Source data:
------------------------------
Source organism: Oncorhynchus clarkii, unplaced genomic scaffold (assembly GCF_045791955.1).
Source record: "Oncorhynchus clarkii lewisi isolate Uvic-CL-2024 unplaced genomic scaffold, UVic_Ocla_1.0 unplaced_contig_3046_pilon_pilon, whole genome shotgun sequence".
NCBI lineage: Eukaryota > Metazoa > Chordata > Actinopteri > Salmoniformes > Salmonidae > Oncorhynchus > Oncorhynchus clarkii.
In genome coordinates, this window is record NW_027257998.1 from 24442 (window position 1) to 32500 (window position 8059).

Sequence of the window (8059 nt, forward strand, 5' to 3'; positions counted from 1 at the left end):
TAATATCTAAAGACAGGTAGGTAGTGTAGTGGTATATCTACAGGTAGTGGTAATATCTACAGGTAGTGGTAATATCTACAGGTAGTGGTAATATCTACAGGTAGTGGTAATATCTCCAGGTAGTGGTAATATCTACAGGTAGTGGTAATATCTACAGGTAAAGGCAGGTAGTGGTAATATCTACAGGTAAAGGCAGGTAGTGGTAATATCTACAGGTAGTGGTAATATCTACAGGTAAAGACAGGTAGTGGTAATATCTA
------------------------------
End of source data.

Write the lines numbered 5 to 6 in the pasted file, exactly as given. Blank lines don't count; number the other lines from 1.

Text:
Sequence of the window (8059 nt, forward strand, 5' to 3'; positions counted from 1 at the left end):
TAATATCTAAAGACAGGTAGGTAGTGTAGTGGTATATCTACAGGTAGTGGTAATATCTACAGGTAGTGGTAATATCTACAGGTAGTGGTAATATCTACAGGTAGTGGTAATATCTCCAGGTAGTGGTAATATCTACAGGTAGTGGTAATATCTACAGGTAAAGGCAGGTAGTGGTAATATCTACAGGTAAAGGCAGGTAGTGGTAATATCTACAGGTAGTGGTAATATCTACAGGTAAAGACAGGTAGTGGTAATATCTA